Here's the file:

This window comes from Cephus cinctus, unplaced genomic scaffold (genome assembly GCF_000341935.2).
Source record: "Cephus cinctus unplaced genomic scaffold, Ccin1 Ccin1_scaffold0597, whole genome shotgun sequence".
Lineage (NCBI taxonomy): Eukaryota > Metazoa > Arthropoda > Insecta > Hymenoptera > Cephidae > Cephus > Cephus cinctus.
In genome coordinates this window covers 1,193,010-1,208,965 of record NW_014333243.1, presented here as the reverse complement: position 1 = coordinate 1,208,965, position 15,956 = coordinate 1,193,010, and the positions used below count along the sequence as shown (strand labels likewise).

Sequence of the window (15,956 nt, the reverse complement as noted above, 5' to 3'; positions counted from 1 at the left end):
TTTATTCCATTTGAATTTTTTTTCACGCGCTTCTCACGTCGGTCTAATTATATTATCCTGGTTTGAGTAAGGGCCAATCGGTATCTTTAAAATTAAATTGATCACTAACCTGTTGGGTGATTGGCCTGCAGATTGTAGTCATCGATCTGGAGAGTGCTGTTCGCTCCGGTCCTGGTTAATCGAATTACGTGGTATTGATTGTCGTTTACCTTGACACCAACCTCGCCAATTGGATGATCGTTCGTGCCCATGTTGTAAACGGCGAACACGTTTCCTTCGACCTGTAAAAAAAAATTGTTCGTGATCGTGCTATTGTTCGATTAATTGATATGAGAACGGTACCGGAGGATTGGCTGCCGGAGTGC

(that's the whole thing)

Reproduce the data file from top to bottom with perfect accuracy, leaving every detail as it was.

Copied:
This window comes from Cephus cinctus, unplaced genomic scaffold (genome assembly GCF_000341935.2).
Source record: "Cephus cinctus unplaced genomic scaffold, Ccin1 Ccin1_scaffold0597, whole genome shotgun sequence".
Lineage (NCBI taxonomy): Eukaryota > Metazoa > Arthropoda > Insecta > Hymenoptera > Cephidae > Cephus > Cephus cinctus.
In genome coordinates this window covers 1,193,010-1,208,965 of record NW_014333243.1, presented here as the reverse complement: position 1 = coordinate 1,208,965, position 15,956 = coordinate 1,193,010, and the positions used below count along the sequence as shown (strand labels likewise).

Sequence of the window (15,956 nt, the reverse complement as noted above, 5' to 3'; positions counted from 1 at the left end):
TTTATTCCATTTGAATTTTTTTTCACGCGCTTCTCACGTCGGTCTAATTATATTATCCTGGTTTGAGTAAGGGCCAATCGGTATCTTTAAAATTAAATTGATCACTAACCTGTTGGGTGATTGGCCTGCAGATTGTAGTCATCGATCTGGAGAGTGCTGTTCGCTCCGGTCCTGGTTAATCGAATTACGTGGTATTGATTGTCGTTTACCTTGACACCAACCTCGCCAATTGGATGATCGTTCGTGCCCATGTTGTAAACGGCGAACACGTTTCCTTCGACCTGTAAAAAAAAATTGTTCGTGATCGTGCTATTGTTCGATTAATTGATATGAGAACGGTACCGGAGGATTGGCTGCCGGAGTGC